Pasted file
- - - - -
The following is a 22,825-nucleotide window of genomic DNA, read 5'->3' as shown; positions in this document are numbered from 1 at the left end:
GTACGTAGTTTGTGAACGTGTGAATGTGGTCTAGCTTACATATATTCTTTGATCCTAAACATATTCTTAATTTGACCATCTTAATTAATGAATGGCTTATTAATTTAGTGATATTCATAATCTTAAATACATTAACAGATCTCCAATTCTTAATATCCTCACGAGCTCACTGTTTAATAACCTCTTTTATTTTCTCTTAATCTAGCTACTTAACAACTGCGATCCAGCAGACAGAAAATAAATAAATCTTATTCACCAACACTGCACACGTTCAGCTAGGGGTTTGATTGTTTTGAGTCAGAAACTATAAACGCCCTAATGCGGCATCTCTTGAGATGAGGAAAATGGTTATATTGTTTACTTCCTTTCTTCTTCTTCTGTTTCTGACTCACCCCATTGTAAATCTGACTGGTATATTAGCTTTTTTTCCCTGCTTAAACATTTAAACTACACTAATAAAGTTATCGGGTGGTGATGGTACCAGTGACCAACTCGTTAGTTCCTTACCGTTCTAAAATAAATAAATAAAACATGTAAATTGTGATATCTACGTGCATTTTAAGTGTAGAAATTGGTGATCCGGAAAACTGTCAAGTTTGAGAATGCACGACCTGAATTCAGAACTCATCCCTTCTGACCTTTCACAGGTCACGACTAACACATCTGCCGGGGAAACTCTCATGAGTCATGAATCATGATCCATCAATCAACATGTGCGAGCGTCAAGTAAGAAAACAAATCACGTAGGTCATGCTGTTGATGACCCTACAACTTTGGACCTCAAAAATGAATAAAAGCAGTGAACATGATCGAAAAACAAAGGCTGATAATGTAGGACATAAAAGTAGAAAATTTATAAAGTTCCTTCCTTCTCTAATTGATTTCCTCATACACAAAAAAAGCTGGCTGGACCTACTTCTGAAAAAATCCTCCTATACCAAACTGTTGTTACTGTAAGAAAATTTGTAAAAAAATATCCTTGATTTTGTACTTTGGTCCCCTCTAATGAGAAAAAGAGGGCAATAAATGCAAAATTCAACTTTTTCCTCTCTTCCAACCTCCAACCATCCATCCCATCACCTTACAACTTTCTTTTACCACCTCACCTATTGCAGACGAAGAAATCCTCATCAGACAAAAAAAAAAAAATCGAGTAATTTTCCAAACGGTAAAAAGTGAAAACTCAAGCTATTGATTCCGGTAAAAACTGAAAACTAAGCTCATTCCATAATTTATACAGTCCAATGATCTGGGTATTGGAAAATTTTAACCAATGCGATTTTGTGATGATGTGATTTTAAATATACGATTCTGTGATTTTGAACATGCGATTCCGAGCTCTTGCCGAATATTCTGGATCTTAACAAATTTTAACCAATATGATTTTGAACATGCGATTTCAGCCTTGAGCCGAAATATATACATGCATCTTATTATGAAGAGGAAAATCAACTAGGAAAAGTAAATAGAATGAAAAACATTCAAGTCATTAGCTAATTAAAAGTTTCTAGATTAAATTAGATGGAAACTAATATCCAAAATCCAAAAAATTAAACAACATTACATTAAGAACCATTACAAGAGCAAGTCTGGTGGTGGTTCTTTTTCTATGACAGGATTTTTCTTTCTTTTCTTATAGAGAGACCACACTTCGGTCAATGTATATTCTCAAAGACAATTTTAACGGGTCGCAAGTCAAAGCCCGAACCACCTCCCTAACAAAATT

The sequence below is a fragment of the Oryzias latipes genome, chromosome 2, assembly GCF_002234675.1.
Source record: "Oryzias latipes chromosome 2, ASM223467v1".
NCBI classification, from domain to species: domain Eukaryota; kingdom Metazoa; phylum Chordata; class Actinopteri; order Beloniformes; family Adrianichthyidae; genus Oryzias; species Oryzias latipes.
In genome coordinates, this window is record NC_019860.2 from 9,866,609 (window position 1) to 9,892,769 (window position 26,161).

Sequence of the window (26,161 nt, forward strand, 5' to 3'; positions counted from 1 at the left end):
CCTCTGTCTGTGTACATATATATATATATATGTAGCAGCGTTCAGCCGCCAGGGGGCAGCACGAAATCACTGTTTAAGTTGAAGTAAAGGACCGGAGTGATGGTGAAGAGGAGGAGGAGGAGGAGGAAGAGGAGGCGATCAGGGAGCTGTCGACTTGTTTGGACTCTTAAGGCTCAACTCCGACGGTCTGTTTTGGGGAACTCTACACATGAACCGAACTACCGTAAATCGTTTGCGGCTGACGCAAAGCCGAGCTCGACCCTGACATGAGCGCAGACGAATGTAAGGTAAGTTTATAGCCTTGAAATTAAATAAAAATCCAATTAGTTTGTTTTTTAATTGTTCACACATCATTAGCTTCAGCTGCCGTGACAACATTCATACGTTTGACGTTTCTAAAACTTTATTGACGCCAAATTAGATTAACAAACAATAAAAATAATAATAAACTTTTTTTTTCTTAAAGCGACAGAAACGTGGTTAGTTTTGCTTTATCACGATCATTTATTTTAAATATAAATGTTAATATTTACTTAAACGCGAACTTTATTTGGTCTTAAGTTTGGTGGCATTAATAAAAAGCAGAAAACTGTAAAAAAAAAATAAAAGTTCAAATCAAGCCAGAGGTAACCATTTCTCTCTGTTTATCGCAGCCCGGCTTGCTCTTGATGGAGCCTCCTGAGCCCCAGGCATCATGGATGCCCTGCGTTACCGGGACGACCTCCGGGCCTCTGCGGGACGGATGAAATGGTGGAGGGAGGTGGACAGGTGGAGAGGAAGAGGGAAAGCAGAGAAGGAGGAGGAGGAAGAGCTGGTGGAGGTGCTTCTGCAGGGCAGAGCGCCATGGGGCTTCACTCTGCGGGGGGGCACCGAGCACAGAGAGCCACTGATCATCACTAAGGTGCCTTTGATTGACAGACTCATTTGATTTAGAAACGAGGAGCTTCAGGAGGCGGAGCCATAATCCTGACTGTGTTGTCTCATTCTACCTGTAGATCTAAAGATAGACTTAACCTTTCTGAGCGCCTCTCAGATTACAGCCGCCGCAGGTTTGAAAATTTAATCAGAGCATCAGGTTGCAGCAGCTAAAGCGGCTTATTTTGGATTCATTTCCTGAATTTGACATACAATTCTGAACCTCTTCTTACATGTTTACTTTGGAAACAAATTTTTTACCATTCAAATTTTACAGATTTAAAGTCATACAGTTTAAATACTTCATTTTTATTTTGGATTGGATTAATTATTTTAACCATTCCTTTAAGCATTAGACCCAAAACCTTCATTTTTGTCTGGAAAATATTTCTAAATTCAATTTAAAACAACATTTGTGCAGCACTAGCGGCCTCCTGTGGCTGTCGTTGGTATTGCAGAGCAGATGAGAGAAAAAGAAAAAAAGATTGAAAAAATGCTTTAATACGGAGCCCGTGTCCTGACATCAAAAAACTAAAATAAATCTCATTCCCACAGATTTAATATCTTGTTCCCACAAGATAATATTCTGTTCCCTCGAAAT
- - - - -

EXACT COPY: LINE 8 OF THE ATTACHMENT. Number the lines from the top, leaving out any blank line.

CCTCTGTCTGTGTACATATATATATATATATGTAGCAGCGTTCAGCCGCCAGGGGGCAGCACGAAATCACTGTTTAAGTTGAAGTAAAGGACCGGAGTGATGGTGAAGAGGAGGAGGAGGAGGAGGAAGAGGAGGCGATCAGGGAGCTGTCGACTTGTTTGGACTCTTAAGGCTCAACTCCGACGGTCTGTTTTGGGGAACTCTACACATGAACCGAACTACCGTAAATCGTTTGCGGCTGACGCAAAGCCGAGCTCGACCCTGACATGAGCGCAGACGAATGTAAGGTAAGTTTATAGCCTTGAAATTAAATAAAAATCCAATTAGTTTGTTTTTTAATTGTTCACACATCATTAGCTTCAGCTGCCGTGACAACATTCATACGTTTGACGTTTCTAAAACTTTATTGACGCCAAATTAGATTAACAAACAATAAAAATAATAATAAACTTTTTTTTTCTTAAAGCGACAGAAACGTGGTTAGTTTTGCTTTATCACGATCATTTATTTTAAATATAAATGTTAATATTTACTTAAACGCGAACTTTATTTGGTCTTAAGTTTGGTGGCATTAATAAAAAGCAGAAAACTGTAAAAAAAAAATAAAAGTTCAAATCAAGCCAGAGGTAACCATTTCTCTCTGTTTATCGCAGCCCGGCTTGCTCTTGATGGAGCCTCCTGAGCCCCAGGCATCATGGATGCCCTGCGTTACCGGGACGACCTCCGGGCCTCTGCGGGACGGATGAAATGGTGGAGGGAGGTGGACAGGTGGAGAGGAAGAGGGAAAGCAGAGAAGGAGGAGGAGGAAGAGCTGGTGGAGGTGCTTCTGCAGGGCAGAGCGCCATGGGGCTTCACTCTGCGGGGGGGCACCGAGCACAGAGAGCCACTGATCATCACTAAGGTGCCTTTGATTGACAGACTCATTTGATTTAGAAACGAGGAGCTTCAGGAGGCGGAGCCATAATCCTGACTGTGTTGTCTCATTCTACCTGTAGATCTAAAGATAGACTTAACCTTTCTGAGCGCCTCTCAGATTACAGCCGCCGCAGGTTTGAAAATTTAATCAGAGCATCAGGTTGCAGCAGCTAAAGCGGCTTATTTTGGATTCATTTCCTGAATTTGACATACAATTCTGAACCTCTTCTTACATGTTTACTTTGGAAACAAATTTTTTACCATTCAAATTTTACAGATTTAAAGTCATACAGTTTAAATACTTCATTTTTATTTTGGATTGGATTAATTATTTTAACCATTCCTTTAAGCATTAGACCCAAAACCTTCATTTTTGTCTGGAAAATATTTCTAAATTCAATTTAAAACAACATTTGTGCAGCACTAGCGGCCTCCTGTGGCTGTCGTTGGTATTGCAGAGCAGATGAGAGAAAAAGAAAAAAAGATTGAAAAAATGCTTTAATACGGAGCCCGTGTCCTGACATCAAAAAACTAAAATAAATCTCATTCCCACAGATTTAATATCTTGTTCCCACAAGATAATATTCTGTTCCCTCGAAAT